On April 18, China’s Ministry of Civil Affairs unilaterally announced the establishment of two new administrative structures in the South China Sea: Xisha district, covering the Paracel Islands and Macclesfield Bank, and Nansha district, covering the Spartly Islands, both of which are also claimed by Vietnam. The new administrative districts are to be under the authority of the local government in Sansha, a city located on Woody Island which is administratively part of Hainan province. The Xisha district will be based in Sansha while the Nansha district will operate from Fiery Cross Reef in the Spratlys. The idea behind the new districts  is to make administrative control in the area more effective, allowing for more manpower and resources to be dedicated to the management of the islands. More effective control can also facilitate the building of additional infrastructure and enhance China’s military presence in the area.

The day after the China’s announcement, a spokesperson for Vietnam’s Ministry of Foreign Affairs publicly protested and denounced China’s action as illegal:

Vietnam has full legal basis and historical evidence to affirm its sovereignty over the archipelagos. Vietnam’s consistent stance is to strongly protest the formation of the so-called ‘Sansha City’ and related behavior as they seriously violate Vietnam’s sovereignty, are unrecognized, have no value and are not beneficial to the friendly relationship between countries, while complicating the situation in the East Sea [South China Sea], the region and the world. Vietnam requests that China respect Vietnam’s sovereignty, cancel wrong decisions that are relevant to such actions, and not repeat similar actions in the future.”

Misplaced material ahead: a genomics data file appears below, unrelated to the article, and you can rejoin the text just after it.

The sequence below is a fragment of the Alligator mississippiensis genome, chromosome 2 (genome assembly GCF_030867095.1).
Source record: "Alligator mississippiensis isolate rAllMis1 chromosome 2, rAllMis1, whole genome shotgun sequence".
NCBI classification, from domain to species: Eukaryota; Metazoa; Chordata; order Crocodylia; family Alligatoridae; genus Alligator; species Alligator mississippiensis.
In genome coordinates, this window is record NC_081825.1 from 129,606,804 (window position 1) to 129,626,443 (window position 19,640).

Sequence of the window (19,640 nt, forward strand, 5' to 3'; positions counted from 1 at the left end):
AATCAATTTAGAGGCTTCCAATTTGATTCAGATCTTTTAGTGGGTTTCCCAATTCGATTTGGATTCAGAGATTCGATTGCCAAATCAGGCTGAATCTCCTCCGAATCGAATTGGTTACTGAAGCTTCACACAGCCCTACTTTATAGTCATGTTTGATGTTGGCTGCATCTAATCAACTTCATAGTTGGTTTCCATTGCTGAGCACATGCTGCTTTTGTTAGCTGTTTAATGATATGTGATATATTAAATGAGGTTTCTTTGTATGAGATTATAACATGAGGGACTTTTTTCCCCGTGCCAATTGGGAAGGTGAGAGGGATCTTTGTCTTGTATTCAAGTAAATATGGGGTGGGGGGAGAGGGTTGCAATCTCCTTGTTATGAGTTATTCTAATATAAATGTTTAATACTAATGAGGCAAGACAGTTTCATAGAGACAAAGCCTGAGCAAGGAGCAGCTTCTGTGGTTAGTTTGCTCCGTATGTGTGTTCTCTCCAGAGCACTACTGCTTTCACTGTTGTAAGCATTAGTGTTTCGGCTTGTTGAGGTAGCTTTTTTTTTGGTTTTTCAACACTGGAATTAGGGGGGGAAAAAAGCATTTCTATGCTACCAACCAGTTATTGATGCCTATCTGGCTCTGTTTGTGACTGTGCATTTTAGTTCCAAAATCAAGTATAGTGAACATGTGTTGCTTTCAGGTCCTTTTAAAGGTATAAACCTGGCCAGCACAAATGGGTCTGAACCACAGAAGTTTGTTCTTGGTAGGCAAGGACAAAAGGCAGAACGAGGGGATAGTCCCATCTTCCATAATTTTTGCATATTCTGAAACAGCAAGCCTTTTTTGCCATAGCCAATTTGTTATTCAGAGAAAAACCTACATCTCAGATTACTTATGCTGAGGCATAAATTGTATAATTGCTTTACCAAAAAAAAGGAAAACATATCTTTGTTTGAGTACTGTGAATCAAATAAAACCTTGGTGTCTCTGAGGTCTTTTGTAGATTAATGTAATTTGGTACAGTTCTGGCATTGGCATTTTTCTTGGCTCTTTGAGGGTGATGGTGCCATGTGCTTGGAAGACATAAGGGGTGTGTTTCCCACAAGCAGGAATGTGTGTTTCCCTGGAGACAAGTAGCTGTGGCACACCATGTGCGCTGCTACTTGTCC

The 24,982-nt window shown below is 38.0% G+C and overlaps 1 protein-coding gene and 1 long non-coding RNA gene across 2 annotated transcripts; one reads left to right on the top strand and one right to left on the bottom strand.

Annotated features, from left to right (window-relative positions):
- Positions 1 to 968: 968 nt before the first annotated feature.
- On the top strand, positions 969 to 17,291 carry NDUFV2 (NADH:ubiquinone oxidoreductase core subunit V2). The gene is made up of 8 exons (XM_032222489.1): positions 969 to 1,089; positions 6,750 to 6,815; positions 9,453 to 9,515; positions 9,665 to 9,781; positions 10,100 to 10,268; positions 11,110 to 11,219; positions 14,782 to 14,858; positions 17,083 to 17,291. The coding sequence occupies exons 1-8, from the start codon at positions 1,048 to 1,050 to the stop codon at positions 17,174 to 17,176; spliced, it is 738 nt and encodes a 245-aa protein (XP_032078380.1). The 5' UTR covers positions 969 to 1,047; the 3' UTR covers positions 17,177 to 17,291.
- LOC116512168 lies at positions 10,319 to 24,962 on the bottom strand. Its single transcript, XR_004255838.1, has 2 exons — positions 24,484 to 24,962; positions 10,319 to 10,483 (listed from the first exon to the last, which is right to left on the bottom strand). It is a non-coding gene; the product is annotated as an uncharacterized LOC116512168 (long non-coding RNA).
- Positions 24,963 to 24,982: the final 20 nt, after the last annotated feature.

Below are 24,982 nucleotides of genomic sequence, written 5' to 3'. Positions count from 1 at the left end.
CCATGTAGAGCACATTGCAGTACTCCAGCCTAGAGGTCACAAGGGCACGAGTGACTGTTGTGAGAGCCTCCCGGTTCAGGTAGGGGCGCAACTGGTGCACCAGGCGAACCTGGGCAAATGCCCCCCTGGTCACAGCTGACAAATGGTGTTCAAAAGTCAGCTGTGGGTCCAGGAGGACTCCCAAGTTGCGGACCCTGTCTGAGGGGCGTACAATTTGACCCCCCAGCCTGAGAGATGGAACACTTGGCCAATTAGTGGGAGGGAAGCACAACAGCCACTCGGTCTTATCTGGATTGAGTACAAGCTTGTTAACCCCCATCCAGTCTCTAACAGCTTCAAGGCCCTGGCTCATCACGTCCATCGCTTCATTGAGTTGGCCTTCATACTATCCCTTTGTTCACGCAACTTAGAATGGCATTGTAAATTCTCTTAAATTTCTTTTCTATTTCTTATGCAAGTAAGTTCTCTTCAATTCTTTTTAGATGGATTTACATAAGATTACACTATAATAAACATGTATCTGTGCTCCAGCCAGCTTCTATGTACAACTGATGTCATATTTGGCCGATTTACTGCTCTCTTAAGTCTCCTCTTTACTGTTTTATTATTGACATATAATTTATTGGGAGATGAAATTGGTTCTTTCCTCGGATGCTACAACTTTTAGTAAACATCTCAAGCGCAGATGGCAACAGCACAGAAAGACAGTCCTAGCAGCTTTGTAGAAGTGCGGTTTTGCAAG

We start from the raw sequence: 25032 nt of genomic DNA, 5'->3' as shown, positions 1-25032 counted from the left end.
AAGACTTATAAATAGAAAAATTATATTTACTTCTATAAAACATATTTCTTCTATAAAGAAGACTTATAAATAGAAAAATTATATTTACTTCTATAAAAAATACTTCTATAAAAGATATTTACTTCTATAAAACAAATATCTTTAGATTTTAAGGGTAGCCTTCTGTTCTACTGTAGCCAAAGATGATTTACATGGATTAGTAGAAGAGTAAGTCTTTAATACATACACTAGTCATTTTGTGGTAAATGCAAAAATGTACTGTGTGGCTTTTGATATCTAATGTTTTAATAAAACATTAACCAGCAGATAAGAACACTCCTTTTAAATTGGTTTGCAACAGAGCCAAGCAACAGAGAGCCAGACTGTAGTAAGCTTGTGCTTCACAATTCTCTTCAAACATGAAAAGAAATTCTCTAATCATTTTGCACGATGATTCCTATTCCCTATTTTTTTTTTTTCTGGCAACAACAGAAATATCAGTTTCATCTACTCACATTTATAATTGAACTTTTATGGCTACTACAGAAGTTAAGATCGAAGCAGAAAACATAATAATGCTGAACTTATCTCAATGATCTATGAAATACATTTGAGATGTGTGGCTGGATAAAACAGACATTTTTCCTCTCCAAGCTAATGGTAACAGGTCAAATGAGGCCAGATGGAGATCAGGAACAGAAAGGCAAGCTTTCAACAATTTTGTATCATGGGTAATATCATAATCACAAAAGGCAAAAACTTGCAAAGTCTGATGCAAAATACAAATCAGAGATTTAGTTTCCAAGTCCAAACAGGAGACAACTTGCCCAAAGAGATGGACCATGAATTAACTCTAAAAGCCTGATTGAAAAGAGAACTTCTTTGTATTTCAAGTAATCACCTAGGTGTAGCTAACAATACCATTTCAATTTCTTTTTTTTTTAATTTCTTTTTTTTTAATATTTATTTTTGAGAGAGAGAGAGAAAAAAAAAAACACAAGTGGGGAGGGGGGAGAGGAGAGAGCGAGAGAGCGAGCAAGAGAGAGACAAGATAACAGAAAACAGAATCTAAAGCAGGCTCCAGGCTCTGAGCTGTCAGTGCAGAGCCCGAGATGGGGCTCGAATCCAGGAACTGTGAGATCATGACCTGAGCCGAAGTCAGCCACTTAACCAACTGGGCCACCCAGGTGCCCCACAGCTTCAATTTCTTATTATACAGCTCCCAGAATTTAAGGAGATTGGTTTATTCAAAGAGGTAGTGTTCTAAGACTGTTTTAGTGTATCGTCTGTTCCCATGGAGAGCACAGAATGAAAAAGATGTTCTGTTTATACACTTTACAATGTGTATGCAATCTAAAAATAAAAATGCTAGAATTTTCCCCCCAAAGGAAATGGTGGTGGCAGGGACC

No one expected this year to be easy, especially not Vietnam itself. The country is juggling its chairmanship of ASEAN with a non-permanent seat on the UN Security Council and preparing for its own National Party Congress in 2021, which will be the venue for changes in key political positions—all very absorbing undertakings. But 2020 is proving to be more challenging than any had anticipated.

Vietnam’s relations with its biggest neighbor have grown tense over maritime disputes. Hanoi has been vigilant with respect to China’s coercive practices at sea and aware of the pressure to both act as a neutral ASEAN chair and still defend its own national interests. China has had a track record of coercing incoming ASEAN chairs ahead of their chairmanship (which was demonstrated in the incidents around the Vanguard Bank last year), but rarely did so during their year of duty. This is clearly changing.

In early April, a China Coast Guard ship sunk a Vietnamese fishing boat near the Paracel Islands. Vietnamese representatives protested and put forth a formal complaint at the United Nations over China’s actions. Moreover, China’s Haiyang Dizhi 8 research vessel—the same that repeatedly violated Vietnam’s exclusive economic zone last year—has been surveying areas of seabed claimed by both Vietnam and Malaysia. In a rare gesture of Southeast Asian solidarity, the Philippines has voiced their diplomatic support for Vietnam. China’s agencies have, meanwhile, upped the war of words and pointed the finger at Vietnam, calling on Hanoi to “exercise more restraint rather than acting aggressively.”

Vietnam has gained international praise and regional recognition for its ability to counter China’s recurrent attempts at coercion. Its successful containment of COVID-19 thus far has only strengthened its position and reputation internationally. Vietnam, unlike fellow UN Security Council member Indonesia, seems to have the strategic mindset and bandwidth to look beyond the immediate health crisis.

The United States took an unusually decisive stance, with the State Department issuing a statement labelling the ramming incident in the Paracels “the latest in a long string of PRC actions to assert unlawful maritime claims and disadvantage its Southeast Asian neighbours in the South China Sea.” But no other international actors have thus far taken a similarly strong position.